Types of electric cars
Before we can talk about the different ways to charge EVs, we need to quickly touch on the cars themselves. Just like diesel and petrol-powered cars, not all electric vehicles are the same.
EVs can be broadly divided into three main categories:
Except hybrid models, electric cars need to be manually plugged in and charged, usually either at home or at a public charging station. It’s important to keep in mind that there is no standard plug type across all EVs, which can affect what public charging options you can utilise.
There is something quite appealing about being able to plug in your car to charge when you get home, ready for your next busy day. The good news is that the Level 1 charge cable provided with your EV is compatible with the standard 10A power points at home. However, this provides the slowest charge and is dependent on having access to a power point.
While Level 1 chargers offer convenience and portability, they are only rated up to 2.4kW. For larger EV battery capacities or individuals who drive a lot, a dedicated EV charger is recommended. Also known as wallbox chargers, these Level 2 units are rated to approximately 7.2kW and provide a much faster charge. The installation of a Level 2 electric car battery charger must be undertaken by a qualified and trained professional.
If you have solar panels or a solar battery, you effectively have a solar electric car charger which can lower your household electricity bills. A solar-powered electric car charger can be the perfect solution for keeping your EV topped up but it does have limitations. Namely, individuals who use their EV during the day won’t be able to take advantage of collected sunlight. A solar battery can potentially offset this but the additional expense may not be immediately worth it.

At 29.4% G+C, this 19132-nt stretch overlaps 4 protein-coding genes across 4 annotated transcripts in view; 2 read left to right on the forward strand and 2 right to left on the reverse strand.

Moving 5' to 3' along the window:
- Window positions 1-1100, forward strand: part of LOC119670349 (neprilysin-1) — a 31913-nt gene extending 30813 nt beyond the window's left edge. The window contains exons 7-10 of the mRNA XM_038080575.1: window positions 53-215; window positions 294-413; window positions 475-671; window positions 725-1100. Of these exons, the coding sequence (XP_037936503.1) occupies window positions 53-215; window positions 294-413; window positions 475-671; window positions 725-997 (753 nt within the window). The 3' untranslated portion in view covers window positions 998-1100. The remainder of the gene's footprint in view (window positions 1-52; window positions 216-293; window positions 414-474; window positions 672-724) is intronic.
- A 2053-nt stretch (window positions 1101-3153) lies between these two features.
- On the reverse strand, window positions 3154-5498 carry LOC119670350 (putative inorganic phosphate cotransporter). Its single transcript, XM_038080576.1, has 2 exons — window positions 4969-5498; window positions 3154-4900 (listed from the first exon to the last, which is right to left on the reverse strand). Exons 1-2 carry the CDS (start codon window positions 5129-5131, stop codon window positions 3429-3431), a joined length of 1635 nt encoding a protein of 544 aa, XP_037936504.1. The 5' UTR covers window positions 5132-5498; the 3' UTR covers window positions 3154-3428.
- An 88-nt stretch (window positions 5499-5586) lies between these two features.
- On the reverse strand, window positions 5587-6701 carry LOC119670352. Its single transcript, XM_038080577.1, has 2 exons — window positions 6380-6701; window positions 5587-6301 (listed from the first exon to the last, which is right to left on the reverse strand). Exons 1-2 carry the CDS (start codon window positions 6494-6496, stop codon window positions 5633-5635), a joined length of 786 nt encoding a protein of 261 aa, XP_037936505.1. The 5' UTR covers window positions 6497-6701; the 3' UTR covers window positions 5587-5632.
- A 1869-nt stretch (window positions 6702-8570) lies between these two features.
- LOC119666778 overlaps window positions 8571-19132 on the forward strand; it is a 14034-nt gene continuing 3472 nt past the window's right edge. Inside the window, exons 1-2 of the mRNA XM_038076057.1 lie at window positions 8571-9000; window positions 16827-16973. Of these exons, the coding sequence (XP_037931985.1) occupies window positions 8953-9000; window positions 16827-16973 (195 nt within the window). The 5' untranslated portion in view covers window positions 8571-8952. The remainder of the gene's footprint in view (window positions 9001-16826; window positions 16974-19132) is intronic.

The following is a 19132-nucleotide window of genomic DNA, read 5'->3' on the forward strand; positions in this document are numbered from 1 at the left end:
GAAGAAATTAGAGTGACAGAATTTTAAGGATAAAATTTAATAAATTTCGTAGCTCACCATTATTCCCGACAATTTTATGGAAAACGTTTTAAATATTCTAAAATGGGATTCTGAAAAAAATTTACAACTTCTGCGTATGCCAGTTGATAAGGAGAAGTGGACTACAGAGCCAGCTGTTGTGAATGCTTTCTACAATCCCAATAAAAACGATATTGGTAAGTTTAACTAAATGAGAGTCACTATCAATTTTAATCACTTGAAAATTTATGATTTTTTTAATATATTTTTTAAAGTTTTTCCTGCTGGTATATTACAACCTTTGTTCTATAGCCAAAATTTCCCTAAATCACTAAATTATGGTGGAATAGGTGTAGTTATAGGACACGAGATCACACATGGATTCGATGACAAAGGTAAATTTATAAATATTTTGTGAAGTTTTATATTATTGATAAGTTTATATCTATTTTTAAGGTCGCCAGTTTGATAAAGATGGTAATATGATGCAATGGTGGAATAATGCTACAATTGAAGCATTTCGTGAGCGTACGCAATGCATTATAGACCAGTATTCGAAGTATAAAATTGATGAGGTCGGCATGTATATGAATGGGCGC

Consult with the experienced team of assessors and CEC-accredited installers at Solar System to explore your solar electric car charger options.
Whether you’re on the go or don’t have reliable access to home charging, a public charging station can get you to your destination. Public stations are generally Level 3 chargers, delivering high-voltage direct current electricity. This provides a faster charge time in order to get EVs back on the road as quickly as possible.
According to CHOICE, an estimated 2500 public charging stations are spread across Australia, with the number steadily increasing. Many of these stations are owned and managed by separate companies. As a result, this may require you to have an account with numerous providers in order to access a particular electric car battery charger. This will be affected by your local area, destination, and the type of EV you own. For example, Tesla charging stations are generally restricted to Tesla vehicles.
To check for your closest public charging stations and pricing Transport for NSW provides a handy online charging map.